Au pairs

Au pairs often come to the Netherlands for cultural exchange. To do so, they need a residence permit from the IND. In 2022, the government will tighten the au pair scheme to limit any disguised employment and labour exploitation.

The IND receives residence applications from au pairs via au pair agencies. They are so-called recognised sponsors: organisations, companies, or institutions that act as an intermediary for a foreign national’s arrival. Subsequently, the IND checks whether the au pair is really entitled to a residence permit for up to 1 year.

If the au pair (someone from outside the EU) needs a provisional residence permit (in Dutch: machtiging tot voorlopig verblijf or MVV) to come to the Netherlands, the au pair agency applies for an MVV for entry and residence (in Dutch: Toegang en Verblijf or TEV). This is not necessary for countries without an MVV requirement or if the au pair already has a residence document from a Schengen country. Then it is enough to apply for a regular residence permit.

Cultural exchange

The purpose of residence as an au pair in the Netherlands is to learn more about Dutch society and culture. Currently, the au pair must be aged between 18 and 30, live with a host family and participate in family life. In this way, the au pair and host family can learn about their respective cultures.

An au pair´s tasks

The host family must provide the au pair with board and lodging. The au pair must also receive an allowance to explore the Netherlands. In return for this, the au pair must carry out up to 30 hours of light household duties per week and help to take care of the children. Other requirements an au pair must meet are provided on our website here.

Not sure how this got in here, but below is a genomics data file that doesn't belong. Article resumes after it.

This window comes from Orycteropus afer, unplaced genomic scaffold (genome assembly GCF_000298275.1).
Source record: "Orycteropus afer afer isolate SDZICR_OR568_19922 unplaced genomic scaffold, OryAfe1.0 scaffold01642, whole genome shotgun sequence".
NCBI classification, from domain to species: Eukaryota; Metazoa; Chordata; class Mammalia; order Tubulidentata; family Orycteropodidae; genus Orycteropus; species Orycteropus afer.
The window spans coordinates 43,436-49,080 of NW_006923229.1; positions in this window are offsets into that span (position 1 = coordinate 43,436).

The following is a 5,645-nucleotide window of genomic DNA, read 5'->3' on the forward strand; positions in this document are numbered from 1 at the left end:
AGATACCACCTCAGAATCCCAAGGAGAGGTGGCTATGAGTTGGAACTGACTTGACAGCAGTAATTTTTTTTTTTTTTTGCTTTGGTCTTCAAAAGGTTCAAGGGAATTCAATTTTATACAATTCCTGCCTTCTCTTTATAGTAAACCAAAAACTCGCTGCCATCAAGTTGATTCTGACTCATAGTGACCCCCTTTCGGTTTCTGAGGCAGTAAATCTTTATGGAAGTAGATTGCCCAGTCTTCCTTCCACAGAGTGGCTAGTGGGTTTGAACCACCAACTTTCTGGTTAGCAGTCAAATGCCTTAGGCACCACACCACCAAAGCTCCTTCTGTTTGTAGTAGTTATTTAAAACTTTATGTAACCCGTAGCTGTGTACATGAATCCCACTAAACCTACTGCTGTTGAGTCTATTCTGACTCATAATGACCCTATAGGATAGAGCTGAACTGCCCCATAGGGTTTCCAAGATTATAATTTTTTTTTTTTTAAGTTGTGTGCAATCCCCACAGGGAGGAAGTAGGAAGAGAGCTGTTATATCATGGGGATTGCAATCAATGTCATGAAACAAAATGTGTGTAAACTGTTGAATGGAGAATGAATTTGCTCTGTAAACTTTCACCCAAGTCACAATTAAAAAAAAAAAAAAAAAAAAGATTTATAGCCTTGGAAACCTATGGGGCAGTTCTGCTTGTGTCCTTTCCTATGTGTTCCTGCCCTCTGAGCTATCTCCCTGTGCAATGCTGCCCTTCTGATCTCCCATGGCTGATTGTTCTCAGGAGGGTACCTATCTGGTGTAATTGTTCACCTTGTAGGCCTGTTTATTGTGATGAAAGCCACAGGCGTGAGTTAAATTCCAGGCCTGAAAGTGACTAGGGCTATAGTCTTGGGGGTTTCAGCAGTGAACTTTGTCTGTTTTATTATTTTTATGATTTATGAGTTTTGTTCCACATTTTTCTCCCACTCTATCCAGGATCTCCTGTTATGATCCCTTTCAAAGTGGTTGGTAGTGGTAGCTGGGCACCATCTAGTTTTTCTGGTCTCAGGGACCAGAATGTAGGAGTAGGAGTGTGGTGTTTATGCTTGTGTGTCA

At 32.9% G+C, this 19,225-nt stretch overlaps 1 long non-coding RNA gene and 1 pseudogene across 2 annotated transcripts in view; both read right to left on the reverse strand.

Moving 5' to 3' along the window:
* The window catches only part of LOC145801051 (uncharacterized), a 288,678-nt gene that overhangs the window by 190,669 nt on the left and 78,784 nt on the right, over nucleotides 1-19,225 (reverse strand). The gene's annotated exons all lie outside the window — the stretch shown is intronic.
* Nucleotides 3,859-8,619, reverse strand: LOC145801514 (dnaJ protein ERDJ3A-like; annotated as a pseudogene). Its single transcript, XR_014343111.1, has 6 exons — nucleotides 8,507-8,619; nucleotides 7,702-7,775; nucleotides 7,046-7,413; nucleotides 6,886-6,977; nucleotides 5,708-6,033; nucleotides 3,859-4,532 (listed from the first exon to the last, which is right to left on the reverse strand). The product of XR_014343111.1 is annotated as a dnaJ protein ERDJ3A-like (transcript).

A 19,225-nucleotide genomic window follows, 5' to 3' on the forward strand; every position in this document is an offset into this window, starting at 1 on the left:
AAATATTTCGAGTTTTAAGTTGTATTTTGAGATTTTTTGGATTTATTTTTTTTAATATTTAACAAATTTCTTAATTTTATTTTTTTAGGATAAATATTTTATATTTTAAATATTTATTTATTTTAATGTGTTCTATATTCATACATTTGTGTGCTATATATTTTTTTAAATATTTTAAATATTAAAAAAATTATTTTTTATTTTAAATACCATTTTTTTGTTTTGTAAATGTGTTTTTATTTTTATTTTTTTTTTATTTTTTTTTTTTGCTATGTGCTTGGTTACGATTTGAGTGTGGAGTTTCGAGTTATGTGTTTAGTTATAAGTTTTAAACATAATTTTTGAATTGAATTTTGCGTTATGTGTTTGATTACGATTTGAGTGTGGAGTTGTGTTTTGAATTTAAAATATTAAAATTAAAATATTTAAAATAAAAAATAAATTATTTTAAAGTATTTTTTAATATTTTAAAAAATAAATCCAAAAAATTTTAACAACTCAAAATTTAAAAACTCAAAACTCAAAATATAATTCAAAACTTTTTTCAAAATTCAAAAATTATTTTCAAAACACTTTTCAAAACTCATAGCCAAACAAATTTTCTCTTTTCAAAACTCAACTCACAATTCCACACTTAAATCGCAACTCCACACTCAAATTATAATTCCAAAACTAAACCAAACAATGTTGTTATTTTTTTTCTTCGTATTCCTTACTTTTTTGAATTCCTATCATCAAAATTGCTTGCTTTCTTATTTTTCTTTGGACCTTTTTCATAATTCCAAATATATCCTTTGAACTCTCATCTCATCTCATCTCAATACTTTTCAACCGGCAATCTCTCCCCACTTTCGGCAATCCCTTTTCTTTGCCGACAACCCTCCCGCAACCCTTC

In the period from 2014 to August 2019, so before the coronavirus pandemic, around 1200 third-country nationals came to the Netherlands annually as an au pair. Of this group, 32% had Filipino nationality and 20 to 25% South African nationality. Of the au pairs, 97% were women.

Signals of abuse

In recent years, several dozens of cases of abuse of the au pair scheme were reported. Many au pairs were said to work more than 30 hours a week and had to carry out heavy household duties. Moreover, au pairs are often in a dependent situation or come to the Netherlands to earn money for their family in their home country. For this reason, au pairs would be reluctant to report abuse of the residency scheme.

Au pair agencies are not authorised to monitor compliance with the rules in host families. The police and National Labour Inspectorate are allowed to carry out inspections in case of suspected abuse. But for this, authorisation is needed from the public prosecutor to enter a house. Just like au pair agencies, the IND is not authorised to carry out inspections, but we can revoke an au pair’s residence permit. This can also prevent au pairs from reporting breach of the rules.

New rules

To protect the cultural nature of the au pair scheme, former Minister Broekers-Knol announced new rules in November 2021. They must limit financial dependence on the au pair scheme and counter abuse. First, an au pair will soon no longer be allowed to be married and have children or foster children. Au pairs must submit a single status declaration and their own statement of non-parenthood. The au pair agency will be responsible for assessing these statements. The IND will make extra efforts to inform au pair agencies about this.

Second, persons aged 25 and over will no longer be allowed to use the au pair scheme in the future. Older au pairs are relatively more likely to have children or partners who depend on their income. This makes abuse of the au pair scheme more likely. In the period of 2011 to 2020, around a quarter of au pair applications were from persons older than 25.

The government aims for the tighter rules to come into force on 1 July 2022 (with 1 October 2022 as the latest possible effective date). The new policy will only apply to new applications submitted to the IND.

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